9 laws of making software for business people

These seem to be obvious, but if so - why do I every now and then meet people who seem capable but ignore them happily?

  1. There’s a difference between software create by student who just did 3 days-long training and professional developer that has already created several applications using given technology. Significant difference. Humongous one - usually like between cardboard box under a bridge and a new villa.
  2. Creating crapware and then investing money to raise it to acceptable  quality level by applying test->fix cycle is dumb like a jar of nails.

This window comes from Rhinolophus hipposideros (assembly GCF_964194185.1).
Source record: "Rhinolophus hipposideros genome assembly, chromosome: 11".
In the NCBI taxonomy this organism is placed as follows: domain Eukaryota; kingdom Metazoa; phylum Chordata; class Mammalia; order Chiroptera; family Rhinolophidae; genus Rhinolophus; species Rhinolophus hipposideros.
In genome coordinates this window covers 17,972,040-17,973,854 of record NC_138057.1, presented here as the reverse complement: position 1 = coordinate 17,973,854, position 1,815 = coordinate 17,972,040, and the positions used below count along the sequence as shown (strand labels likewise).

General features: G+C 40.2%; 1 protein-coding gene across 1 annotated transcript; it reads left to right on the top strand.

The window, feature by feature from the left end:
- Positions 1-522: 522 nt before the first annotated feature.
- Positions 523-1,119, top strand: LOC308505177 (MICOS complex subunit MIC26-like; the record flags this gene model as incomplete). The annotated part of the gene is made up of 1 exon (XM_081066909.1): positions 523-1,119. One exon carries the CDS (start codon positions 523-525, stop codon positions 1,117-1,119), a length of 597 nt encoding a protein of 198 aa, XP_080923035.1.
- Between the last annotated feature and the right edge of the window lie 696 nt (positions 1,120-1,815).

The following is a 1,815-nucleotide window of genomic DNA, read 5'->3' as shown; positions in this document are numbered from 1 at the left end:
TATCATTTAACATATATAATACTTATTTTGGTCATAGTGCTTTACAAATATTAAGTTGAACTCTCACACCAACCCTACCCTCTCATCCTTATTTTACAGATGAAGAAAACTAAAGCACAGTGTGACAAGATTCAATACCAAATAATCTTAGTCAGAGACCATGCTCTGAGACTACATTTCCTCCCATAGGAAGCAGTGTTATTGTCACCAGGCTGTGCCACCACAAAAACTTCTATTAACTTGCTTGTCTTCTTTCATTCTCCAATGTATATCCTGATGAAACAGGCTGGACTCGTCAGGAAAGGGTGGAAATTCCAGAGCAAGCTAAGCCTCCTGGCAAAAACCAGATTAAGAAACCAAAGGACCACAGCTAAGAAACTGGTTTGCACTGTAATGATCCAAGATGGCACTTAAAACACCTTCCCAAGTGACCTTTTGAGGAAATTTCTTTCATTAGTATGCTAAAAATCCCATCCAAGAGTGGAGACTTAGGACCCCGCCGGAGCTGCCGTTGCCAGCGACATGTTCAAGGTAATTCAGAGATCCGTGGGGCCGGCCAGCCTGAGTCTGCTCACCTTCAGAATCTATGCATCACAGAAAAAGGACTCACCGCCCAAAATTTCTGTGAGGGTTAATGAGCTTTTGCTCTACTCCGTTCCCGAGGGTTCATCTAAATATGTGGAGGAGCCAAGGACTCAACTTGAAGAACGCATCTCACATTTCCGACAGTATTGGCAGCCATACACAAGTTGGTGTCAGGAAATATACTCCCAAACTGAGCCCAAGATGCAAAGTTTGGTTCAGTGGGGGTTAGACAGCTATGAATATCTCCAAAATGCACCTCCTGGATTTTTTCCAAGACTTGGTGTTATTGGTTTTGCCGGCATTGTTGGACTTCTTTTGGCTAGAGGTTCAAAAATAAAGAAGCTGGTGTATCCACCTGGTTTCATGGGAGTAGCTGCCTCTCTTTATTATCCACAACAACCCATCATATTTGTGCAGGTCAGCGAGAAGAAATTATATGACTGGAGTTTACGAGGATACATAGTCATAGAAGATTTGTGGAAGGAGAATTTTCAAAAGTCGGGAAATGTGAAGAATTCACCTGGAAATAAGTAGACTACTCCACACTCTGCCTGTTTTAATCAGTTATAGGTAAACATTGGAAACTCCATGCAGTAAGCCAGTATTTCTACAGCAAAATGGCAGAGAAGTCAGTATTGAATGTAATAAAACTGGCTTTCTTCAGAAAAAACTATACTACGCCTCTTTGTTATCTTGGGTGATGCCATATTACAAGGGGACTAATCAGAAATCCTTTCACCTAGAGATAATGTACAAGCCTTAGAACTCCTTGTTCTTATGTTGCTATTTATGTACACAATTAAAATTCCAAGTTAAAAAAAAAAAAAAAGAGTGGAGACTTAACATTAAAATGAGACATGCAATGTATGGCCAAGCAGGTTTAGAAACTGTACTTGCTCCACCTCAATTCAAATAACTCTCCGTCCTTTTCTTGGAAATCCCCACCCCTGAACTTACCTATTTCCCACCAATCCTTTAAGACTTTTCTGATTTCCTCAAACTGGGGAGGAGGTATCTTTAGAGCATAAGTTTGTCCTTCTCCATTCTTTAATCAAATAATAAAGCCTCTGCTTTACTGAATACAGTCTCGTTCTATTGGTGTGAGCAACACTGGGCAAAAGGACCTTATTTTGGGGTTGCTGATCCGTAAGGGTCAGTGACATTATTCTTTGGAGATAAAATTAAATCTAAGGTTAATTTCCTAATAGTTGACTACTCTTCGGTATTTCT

3. Time-boxing mixed with increasing scope will ALWAYS result in decreased quality.
  4. Temporary solutions are the ones to last the longest.
  5. If you re-assign Java developer to COBOL work, his productivity won’t really sustain (unless he’s fully capable in antiques). And you may end with a knife in a liver.
  6. Eskimos have 12 different words to name snow. Developers have 12 meanings for 1 single word "done".
  7. Business people are not the ones to design software. They are to say "what" has to be achieved, not "how" it will be achieved.
  8. There’s a significant difference between Analyst and Chronicler - the first one is supposed to think and abstract models. The latter is the one obliged to depict the reality directly. Hint: chroniclers shouldn’t participate in software development.
  9. Security and authorization models are so annoying because they are  meant to protect you from yourself.

About Sebastian Gebski

Geek, agilista, blogger, codefella, serial reader. In the daylight - I lead software delivery. #lean #dotnet #webdev #elixir. I speak here for myself only.

Comments